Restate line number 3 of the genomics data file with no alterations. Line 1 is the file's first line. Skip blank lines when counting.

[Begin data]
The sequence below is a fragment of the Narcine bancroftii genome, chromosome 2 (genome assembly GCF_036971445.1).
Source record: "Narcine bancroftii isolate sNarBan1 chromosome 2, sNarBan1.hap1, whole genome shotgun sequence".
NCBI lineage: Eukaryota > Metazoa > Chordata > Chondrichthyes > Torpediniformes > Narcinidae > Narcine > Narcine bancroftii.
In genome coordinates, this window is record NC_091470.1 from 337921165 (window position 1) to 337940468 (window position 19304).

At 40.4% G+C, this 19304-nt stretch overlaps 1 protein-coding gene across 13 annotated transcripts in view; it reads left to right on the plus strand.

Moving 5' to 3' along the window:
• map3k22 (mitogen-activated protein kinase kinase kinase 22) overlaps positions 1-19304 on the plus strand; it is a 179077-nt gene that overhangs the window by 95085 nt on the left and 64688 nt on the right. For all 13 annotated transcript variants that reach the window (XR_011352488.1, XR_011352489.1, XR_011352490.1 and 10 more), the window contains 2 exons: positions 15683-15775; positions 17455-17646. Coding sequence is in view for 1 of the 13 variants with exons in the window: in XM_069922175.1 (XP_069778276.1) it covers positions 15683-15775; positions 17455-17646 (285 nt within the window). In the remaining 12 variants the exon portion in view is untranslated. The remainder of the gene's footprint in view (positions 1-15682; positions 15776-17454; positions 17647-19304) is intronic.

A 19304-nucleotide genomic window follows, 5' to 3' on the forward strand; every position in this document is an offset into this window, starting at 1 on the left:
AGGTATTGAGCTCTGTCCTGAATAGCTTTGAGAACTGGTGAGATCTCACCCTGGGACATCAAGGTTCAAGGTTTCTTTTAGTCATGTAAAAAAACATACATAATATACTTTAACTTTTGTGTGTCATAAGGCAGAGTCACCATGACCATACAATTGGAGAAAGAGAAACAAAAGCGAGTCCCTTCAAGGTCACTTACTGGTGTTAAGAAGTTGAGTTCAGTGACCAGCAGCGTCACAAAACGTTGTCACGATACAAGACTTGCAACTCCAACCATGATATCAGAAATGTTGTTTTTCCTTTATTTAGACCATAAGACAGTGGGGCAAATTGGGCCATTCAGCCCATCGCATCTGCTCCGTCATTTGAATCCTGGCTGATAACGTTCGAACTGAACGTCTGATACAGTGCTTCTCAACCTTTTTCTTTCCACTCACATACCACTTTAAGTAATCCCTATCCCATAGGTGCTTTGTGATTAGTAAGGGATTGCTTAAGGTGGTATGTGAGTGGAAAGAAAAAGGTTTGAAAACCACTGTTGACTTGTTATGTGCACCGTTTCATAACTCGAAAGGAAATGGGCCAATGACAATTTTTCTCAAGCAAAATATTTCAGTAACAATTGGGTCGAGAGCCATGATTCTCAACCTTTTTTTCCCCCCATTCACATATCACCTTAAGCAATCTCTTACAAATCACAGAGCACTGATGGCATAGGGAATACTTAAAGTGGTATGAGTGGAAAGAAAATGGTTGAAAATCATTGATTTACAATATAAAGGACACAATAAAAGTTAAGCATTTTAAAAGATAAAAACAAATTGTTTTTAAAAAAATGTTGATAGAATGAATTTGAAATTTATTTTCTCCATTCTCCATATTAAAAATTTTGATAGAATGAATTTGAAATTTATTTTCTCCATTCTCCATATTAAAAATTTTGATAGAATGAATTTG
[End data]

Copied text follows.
NCBI lineage: Eukaryota > Metazoa > Chordata > Chondrichthyes > Torpediniformes > Narcinidae > Narcine > Narcine bancroftii.